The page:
Thick skin can help you thrive in a world where unkind words and adversity can’t be avoided. A big heart allows you to be yourself, help others and contribute to the greater good. Keep a healthy level of both qualities in order to avoid being overly-sensitive or emotionally distant. Otherwise, as the cartoon character Pogo quipped, “We have met the enemy and he is us.”

Want more info about this or another topic? Contact Humanergy.

Photo by Benjamin Earwicker, who has a collection at stock.xchng, our favorite photo site. Check out his website.

Coherent interorganizational communication or… using plain English to share ideas

Do you ever feel like you’re in a strange world where everyone speaks a confusing language? Just attend a meeting at an organization near you. Between the industry-specific jargon and general office-speak, clarity of communication is nearly extinct. Not at Molson Coors, where “core competencies” are now referred to as “things we do well,” according to a recent blog posted by Miri Zena McDonald on SmartBlog on Workforce. The CEO of Molson Coors isn’t tossing around 10-pound reports anymore either, preferring a conversational video. Let’s all drink to that! (In moderation, of course.)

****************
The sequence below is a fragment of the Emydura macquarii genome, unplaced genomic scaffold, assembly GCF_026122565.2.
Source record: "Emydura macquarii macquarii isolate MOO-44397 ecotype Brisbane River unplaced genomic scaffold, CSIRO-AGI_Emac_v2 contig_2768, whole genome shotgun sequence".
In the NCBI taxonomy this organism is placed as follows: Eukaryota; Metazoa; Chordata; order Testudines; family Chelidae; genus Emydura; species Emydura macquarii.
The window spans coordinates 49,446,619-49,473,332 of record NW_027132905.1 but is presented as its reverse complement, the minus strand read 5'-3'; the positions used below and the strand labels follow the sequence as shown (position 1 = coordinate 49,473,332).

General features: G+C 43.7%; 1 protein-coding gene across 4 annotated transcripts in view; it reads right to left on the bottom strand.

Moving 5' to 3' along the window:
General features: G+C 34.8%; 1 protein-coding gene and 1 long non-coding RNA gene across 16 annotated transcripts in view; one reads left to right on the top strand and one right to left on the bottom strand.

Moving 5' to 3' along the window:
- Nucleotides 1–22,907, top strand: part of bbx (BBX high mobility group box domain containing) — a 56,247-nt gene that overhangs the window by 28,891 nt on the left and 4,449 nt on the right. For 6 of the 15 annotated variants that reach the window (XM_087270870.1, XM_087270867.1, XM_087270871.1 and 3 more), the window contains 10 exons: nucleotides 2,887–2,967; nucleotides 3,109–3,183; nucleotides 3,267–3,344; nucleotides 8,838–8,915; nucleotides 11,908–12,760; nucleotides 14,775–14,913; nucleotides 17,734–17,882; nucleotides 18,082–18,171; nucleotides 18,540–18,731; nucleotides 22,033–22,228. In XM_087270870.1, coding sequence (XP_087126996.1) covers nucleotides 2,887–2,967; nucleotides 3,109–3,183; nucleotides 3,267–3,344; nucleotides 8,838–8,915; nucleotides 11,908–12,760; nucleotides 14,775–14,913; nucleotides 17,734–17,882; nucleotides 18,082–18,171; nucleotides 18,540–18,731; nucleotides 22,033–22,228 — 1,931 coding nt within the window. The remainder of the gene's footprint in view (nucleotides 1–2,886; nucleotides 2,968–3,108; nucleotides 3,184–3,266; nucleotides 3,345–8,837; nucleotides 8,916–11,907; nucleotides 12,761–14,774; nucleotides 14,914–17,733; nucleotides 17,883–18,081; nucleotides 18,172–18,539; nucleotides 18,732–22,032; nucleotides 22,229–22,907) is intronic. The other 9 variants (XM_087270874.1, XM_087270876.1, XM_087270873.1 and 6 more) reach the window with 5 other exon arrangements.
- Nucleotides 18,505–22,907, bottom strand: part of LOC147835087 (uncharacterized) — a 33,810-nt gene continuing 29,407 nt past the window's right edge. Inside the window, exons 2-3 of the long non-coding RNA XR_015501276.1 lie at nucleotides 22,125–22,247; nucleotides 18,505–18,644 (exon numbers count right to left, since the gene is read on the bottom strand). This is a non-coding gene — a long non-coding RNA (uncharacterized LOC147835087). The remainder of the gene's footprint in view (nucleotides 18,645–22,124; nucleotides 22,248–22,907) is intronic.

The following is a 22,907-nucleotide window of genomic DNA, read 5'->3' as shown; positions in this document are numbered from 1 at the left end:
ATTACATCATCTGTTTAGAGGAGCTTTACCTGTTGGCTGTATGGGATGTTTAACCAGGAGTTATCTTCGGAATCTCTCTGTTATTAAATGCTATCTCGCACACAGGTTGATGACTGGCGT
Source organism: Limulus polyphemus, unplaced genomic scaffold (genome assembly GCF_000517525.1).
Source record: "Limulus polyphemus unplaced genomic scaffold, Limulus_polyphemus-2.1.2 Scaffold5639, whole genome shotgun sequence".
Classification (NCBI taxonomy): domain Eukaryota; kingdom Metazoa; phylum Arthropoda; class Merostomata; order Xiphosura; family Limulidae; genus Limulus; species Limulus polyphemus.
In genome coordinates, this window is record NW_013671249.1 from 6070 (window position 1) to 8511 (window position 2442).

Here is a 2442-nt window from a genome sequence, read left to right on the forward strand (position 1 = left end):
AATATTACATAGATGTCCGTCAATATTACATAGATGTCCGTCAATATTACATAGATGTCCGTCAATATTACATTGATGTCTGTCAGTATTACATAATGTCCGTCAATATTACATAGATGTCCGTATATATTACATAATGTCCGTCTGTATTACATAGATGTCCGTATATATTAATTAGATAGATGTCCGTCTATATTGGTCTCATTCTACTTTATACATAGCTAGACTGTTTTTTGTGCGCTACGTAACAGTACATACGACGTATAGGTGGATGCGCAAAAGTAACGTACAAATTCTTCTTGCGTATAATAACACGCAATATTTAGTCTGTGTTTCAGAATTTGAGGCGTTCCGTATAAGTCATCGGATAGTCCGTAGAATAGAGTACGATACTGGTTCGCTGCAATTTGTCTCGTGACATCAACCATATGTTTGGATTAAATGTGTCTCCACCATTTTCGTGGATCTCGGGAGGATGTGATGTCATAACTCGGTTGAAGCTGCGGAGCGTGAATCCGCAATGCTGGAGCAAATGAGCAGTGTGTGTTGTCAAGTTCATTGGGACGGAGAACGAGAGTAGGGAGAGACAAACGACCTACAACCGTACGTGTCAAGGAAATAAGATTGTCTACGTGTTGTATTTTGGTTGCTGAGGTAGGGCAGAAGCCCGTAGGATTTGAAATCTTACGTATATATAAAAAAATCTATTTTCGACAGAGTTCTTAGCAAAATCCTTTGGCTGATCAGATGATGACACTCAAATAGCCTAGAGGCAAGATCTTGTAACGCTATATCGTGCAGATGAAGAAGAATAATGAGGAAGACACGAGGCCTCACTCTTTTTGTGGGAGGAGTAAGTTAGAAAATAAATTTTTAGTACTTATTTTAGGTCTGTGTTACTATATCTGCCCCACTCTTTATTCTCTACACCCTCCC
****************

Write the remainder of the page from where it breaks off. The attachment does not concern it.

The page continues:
The real problem here is that using the buzz word of the hour is bad communication strategy. You risk the listener not understanding you at all or misconstruing your message. How can you avoid the trap of using jargon or fuzzy terminology?

Run it by an outsider….preferably a kid. Never assume that people will know what you’re saying. Find someone outside your industry and field-test your message. Kids are great at this, since they tend to take your words at face value. And they’re not afraid to tell you that you make no sense.

Use fewer words. If you distill it down to the absolute fewest number of words, you won’t have the luxury of using jargon in your communication.

Use “older” words and common definitions. Avoid the latest-and-greatest buzz terms, in favor of words that have been around awhile. When choosing a word, use it in its most common form; avoid using the 4th-most-common (and therefore less familiar) definition in the dictionary.

Give incentives for de-jargoning. Hold a contest among your staff to find common-word definitions for unclear or jargon-y terms your organization uses. The prize might be a complementary ambrosial noontime repast (otherwise known as a yummy free lunch).